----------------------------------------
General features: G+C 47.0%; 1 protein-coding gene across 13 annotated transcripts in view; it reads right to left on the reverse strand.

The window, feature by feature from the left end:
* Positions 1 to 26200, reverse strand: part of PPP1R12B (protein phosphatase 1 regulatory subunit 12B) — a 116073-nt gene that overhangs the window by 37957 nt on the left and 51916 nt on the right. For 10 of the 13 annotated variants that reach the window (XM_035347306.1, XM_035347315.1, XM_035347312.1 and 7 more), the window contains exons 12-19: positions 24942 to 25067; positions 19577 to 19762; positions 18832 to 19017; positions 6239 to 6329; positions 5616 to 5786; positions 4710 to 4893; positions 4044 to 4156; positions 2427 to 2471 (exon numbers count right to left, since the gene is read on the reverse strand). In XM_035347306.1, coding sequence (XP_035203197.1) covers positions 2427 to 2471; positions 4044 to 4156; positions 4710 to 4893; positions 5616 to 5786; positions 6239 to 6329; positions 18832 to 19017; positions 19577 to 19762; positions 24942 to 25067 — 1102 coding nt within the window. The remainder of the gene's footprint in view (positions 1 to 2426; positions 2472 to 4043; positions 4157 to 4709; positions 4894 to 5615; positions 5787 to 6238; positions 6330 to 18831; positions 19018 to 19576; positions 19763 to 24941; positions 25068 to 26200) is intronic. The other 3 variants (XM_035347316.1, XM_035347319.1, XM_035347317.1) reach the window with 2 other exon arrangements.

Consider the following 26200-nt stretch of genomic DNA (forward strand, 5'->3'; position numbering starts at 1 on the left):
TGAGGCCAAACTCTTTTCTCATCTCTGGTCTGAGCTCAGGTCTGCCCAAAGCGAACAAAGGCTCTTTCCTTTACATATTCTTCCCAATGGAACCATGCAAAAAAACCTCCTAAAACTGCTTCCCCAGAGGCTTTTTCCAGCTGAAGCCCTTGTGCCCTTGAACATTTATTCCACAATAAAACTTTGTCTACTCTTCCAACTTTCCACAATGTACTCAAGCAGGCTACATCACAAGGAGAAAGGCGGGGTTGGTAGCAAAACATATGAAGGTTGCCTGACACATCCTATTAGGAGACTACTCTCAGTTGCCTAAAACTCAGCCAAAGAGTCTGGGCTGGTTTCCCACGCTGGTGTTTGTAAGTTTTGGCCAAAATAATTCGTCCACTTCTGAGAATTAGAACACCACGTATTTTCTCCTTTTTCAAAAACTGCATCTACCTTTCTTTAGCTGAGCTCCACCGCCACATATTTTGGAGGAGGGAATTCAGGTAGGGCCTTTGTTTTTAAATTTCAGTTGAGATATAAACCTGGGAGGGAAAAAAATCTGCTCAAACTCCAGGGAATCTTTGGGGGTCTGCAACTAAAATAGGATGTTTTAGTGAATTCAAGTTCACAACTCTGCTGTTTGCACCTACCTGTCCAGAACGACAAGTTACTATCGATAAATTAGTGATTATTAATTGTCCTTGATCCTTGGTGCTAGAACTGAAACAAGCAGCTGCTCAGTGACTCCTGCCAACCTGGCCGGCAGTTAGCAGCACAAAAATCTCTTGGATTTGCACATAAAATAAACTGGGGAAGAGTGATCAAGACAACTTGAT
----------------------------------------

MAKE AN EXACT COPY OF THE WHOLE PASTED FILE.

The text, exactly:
General features: G+C 47.0%; 1 protein-coding gene across 13 annotated transcripts in view; it reads right to left on the reverse strand.

The window, feature by feature from the left end:
* Positions 1 to 26200, reverse strand: part of PPP1R12B (protein phosphatase 1 regulatory subunit 12B) — a 116073-nt gene that overhangs the window by 37957 nt on the left and 51916 nt on the right. For 10 of the 13 annotated variants that reach the window (XM_035347306.1, XM_035347315.1, XM_035347312.1 and 7 more), the window contains exons 12-19: positions 24942 to 25067; positions 19577 to 19762; positions 18832 to 19017; positions 6239 to 6329; positions 5616 to 5786; positions 4710 to 4893; positions 4044 to 4156; positions 2427 to 2471 (exon numbers count right to left, since the gene is read on the reverse strand). In XM_035347306.1, coding sequence (XP_035203197.1) covers positions 2427 to 2471; positions 4044 to 4156; positions 4710 to 4893; positions 5616 to 5786; positions 6239 to 6329; positions 18832 to 19017; positions 19577 to 19762; positions 24942 to 25067 — 1102 coding nt within the window. The remainder of the gene's footprint in view (positions 1 to 2426; positions 2472 to 4043; positions 4157 to 4709; positions 4894 to 5615; positions 5787 to 6238; positions 6330 to 18831; positions 19018 to 19576; positions 19763 to 24941; positions 25068 to 26200) is intronic. The other 3 variants (XM_035347316.1, XM_035347319.1, XM_035347317.1) reach the window with 2 other exon arrangements.

Consider the following 26200-nt stretch of genomic DNA (forward strand, 5'->3'; position numbering starts at 1 on the left):
TGAGGCCAAACTCTTTTCTCATCTCTGGTCTGAGCTCAGGTCTGCCCAAAGCGAACAAAGGCTCTTTCCTTTACATATTCTTCCCAATGGAACCATGCAAAAAAACCTCCTAAAACTGCTTCCCCAGAGGCTTTTTCCAGCTGAAGCCCTTGTGCCCTTGAACATTTATTCCACAATAAAACTTTGTCTACTCTTCCAACTTTCCACAATGTACTCAAGCAGGCTACATCACAAGGAGAAAGGCGGGGTTGGTAGCAAAACATATGAAGGTTGCCTGACACATCCTATTAGGAGACTACTCTCAGTTGCCTAAAACTCAGCCAAAGAGTCTGGGCTGGTTTCCCACGCTGGTGTTTGTAAGTTTTGGCCAAAATAATTCGTCCACTTCTGAGAATTAGAACACCACGTATTTTCTCCTTTTTCAAAAACTGCATCTACCTTTCTTTAGCTGAGCTCCACCGCCACATATTTTGGAGGAGGGAATTCAGGTAGGGCCTTTGTTTTTAAATTTCAGTTGAGATATAAACCTGGGAGGGAAAAAAATCTGCTCAAACTCCAGGGAATCTTTGGGGGTCTGCAACTAAAATAGGATGTTTTAGTGAATTCAAGTTCACAACTCTGCTGTTTGCACCTACCTGTCCAGAACGACAAGTTACTATCGATAAATTAGTGATTATTAATTGTCCTTGATCCTTGGTGCTAGAACTGAAACAAGCAGCTGCTCAGTGACTCCTGCCAACCTGGCCGGCAGTTAGCAGCACAAAAATCTCTTGGATTTGCACATAAAATAAACTGGGGAAGAGTGATCAAGACAACTTGAT